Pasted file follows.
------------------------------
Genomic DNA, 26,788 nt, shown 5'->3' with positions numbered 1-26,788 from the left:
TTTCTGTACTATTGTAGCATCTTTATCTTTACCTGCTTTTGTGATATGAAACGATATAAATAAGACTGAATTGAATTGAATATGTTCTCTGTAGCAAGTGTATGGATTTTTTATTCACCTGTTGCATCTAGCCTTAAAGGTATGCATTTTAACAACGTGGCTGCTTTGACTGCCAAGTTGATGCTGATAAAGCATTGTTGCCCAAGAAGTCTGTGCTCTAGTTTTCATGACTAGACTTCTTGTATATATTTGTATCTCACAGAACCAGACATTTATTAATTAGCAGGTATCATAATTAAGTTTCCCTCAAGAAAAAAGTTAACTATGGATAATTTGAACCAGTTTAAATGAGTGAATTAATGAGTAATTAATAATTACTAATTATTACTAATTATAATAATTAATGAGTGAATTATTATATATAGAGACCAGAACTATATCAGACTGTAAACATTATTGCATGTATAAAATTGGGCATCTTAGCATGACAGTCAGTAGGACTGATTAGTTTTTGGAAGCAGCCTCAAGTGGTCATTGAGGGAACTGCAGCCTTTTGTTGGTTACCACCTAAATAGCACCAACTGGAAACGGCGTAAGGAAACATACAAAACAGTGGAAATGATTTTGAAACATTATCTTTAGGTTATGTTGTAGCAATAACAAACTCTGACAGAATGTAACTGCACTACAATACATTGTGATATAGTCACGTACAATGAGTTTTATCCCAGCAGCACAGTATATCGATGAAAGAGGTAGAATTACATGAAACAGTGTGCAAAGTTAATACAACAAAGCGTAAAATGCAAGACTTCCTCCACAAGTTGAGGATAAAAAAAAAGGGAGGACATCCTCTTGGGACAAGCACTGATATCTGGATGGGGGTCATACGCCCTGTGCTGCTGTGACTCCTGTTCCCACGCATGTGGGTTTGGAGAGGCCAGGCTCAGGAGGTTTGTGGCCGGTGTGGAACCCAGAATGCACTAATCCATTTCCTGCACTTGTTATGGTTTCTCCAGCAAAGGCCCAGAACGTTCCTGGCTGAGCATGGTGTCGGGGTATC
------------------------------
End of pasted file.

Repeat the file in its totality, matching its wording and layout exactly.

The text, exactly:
Genomic DNA, 26,788 nt, shown 5'->3' with positions numbered 1-26,788 from the left:
TTTCTGTACTATTGTAGCATCTTTATCTTTACCTGCTTTTGTGATATGAAACGATATAAATAAGACTGAATTGAATTGAATATGTTCTCTGTAGCAAGTGTATGGATTTTTTATTCACCTGTTGCATCTAGCCTTAAAGGTATGCATTTTAACAACGTGGCTGCTTTGACTGCCAAGTTGATGCTGATAAAGCATTGTTGCCCAAGAAGTCTGTGCTCTAGTTTTCATGACTAGACTTCTTGTATATATTTGTATCTCACAGAACCAGACATTTATTAATTAGCAGGTATCATAATTAAGTTTCCCTCAAGAAAAAAGTTAACTATGGATAATTTGAACCAGTTTAAATGAGTGAATTAATGAGTAATTAATAATTACTAATTATTACTAATTATAATAATTAATGAGTGAATTATTATATATAGAGACCAGAACTATATCAGACTGTAAACATTATTGCATGTATAAAATTGGGCATCTTAGCATGACAGTCAGTAGGACTGATTAGTTTTTGGAAGCAGCCTCAAGTGGTCATTGAGGGAACTGCAGCCTTTTGTTGGTTACCACCTAAATAGCACCAACTGGAAACGGCGTAAGGAAACATACAAAACAGTGGAAATGATTTTGAAACATTATCTTTAGGTTATGTTGTAGCAATAACAAACTCTGACAGAATGTAACTGCACTACAATACATTGTGATATAGTCACGTACAATGAGTTTTATCCCAGCAGCACAGTATATCGATGAAAGAGGTAGAATTACATGAAACAGTGTGCAAAGTTAATACAACAAAGCGTAAAATGCAAGACTTCCTCCACAAGTTGAGGATAAAAAAAAAGGGAGGACATCCTCTTGGGACAAGCACTGATATCTGGATGGGGGTCATACGCCCTGTGCTGCTGTGACTCCTGTTCCCACGCATGTGGGTTTGGAGAGGCCAGGCTCAGGAGGTTTGTGGCCGGTGTGGAACCCAGAATGCACTAATCCATTTCCTGCACTTGTTATGGTTTCTCCAGCAAAGGCCCAGAACGTTCCTGGCTGAGCATGGTGTCGGGGTATC